Rebecca King loves rivers. Originally from St. Louis, along the mighty Mississippi, she now resides in Pittsburgh, surrounded by water on all sides. She recenlty graduated with her MFA in Creative Writing from Chatham University in Pittsburgh, and now works for Autumn House Press as a designer. Her stories have appeared
in > kill author, DOGZPLOT, and Shady Side Review.
Thanks, I said. That makes it so much easier to eat. I smiled, but you were distracted, watching the waitress deliver our bottle of rice wine. The small porcelain cups scraped against each other as you separated them. One for each of us.
No, really. Look. You held your finger just over the squid’s gummy, translucent skin, tracing the pink and blue veins though the bulb of its head.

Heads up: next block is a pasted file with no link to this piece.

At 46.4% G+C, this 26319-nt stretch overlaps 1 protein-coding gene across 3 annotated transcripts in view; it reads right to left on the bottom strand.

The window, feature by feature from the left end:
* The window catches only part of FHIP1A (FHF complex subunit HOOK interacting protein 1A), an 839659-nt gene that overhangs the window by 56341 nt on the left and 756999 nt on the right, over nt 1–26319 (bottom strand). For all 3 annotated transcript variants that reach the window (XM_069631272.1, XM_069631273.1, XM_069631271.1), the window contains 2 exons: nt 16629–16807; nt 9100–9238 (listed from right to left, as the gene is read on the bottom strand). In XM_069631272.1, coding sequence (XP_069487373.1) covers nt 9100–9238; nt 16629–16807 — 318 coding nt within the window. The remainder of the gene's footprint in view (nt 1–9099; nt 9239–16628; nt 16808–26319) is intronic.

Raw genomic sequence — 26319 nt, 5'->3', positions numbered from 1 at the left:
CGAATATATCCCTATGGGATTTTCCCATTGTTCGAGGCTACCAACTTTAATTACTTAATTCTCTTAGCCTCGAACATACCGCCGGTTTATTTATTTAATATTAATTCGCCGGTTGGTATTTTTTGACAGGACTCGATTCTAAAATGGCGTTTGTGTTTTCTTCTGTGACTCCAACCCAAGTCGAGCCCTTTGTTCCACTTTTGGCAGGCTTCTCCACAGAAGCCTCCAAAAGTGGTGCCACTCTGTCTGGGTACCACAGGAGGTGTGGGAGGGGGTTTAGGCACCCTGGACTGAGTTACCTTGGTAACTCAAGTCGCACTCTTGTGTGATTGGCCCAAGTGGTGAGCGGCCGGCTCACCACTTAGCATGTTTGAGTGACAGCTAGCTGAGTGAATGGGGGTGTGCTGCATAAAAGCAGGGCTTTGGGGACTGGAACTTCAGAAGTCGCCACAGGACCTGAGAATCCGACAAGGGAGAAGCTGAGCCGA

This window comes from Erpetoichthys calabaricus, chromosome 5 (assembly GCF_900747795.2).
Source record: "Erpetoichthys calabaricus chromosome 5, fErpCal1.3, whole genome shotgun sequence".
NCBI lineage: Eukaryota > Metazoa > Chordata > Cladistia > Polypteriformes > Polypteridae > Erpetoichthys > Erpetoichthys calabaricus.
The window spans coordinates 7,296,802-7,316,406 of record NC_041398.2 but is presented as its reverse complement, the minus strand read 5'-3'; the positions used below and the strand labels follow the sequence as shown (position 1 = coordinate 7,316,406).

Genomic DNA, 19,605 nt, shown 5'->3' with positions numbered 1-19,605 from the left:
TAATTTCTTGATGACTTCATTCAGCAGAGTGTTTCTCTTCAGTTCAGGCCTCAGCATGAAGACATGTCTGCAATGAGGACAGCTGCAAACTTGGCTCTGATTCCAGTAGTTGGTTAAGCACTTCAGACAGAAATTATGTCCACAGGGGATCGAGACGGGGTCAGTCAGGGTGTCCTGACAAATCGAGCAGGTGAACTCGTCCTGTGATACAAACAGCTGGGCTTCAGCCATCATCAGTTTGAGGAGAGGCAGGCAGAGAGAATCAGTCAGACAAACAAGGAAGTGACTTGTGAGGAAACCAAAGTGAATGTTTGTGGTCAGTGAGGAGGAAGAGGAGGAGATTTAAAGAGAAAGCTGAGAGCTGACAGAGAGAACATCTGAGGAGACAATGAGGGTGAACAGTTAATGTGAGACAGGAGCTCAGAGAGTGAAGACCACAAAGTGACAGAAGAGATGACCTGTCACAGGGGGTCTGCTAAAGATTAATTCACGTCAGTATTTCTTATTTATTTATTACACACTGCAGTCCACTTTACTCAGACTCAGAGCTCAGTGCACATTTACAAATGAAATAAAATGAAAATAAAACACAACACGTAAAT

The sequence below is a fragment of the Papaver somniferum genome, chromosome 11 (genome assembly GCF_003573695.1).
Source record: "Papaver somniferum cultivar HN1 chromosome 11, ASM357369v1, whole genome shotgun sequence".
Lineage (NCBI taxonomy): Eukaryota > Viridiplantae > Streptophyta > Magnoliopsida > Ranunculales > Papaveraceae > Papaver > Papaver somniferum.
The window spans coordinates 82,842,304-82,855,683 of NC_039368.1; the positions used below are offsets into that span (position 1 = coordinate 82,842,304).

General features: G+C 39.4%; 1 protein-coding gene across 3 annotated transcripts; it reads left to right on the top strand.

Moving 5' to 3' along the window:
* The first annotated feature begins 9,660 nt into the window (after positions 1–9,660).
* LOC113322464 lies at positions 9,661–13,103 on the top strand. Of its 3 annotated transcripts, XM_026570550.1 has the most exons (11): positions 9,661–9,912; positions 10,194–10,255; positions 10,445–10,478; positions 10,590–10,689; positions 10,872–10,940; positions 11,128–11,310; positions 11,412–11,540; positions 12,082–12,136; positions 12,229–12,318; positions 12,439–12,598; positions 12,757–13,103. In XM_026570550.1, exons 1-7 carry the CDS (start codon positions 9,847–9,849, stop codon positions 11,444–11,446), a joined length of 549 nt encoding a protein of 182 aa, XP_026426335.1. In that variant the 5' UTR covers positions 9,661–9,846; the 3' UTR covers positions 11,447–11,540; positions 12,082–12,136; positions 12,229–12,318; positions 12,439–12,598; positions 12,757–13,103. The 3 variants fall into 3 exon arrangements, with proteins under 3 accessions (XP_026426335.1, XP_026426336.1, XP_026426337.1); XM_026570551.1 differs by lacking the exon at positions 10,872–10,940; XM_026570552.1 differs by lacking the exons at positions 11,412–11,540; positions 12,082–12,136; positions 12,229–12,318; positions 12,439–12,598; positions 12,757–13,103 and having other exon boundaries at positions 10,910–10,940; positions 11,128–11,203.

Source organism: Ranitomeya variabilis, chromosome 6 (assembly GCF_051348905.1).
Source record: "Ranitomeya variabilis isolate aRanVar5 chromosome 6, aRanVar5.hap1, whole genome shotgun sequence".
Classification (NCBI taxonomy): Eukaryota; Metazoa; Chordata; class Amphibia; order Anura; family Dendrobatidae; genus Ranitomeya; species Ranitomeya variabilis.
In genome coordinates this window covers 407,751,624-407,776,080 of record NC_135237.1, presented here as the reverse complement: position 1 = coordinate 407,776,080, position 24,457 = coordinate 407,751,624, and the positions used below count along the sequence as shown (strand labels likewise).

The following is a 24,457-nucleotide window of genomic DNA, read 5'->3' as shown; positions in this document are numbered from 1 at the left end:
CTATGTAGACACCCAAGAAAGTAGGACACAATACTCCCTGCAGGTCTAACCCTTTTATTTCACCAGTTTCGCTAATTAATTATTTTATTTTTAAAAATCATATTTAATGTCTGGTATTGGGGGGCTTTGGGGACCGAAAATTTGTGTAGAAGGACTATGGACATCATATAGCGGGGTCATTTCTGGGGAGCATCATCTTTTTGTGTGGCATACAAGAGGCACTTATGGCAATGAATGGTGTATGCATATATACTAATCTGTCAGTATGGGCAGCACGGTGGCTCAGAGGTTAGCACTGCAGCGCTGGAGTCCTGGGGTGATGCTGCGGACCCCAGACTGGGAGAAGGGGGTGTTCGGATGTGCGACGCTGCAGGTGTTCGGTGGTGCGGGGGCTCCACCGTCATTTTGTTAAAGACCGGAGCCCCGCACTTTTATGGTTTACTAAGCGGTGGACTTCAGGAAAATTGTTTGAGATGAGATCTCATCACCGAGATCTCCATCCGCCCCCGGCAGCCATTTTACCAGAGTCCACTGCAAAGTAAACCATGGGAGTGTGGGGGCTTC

I prodded the squid in the bowl, watched it bob in its own broth. Its tentacles hung over the porcelain lip like vines covered in white round suckers. On top, its arms faded purple like bruises.
You poured the wine, and somewhere in the restaurant, a man laughed at something his companion said in Korean. I slid a chopstick under one of the tentacles, and it moved, wrapped itself around the wood. I gasped and looked to you, watched the smile lines emerge at the corners of your eyes.
When I’d asked you to dinner, you’d said you weren’t sure it was such a good idea to do this. Not again, you said. But now, as our bodies bent toward each other over the table, both of us on our elbows and grinning, it was like nothing had ever changed.
How can we eat it? I asked. It’s still alive.
Don’t worry, you said. It’s just a reflex. It’s dead. See? You eased the chopsticks from my hand, the tentacle still clinging, and slurped the whole thing into your mouth. You laughed as you chewed, grinding the rubbery suckers between your teeth.
You said, It’s still trying to cling to my tongue.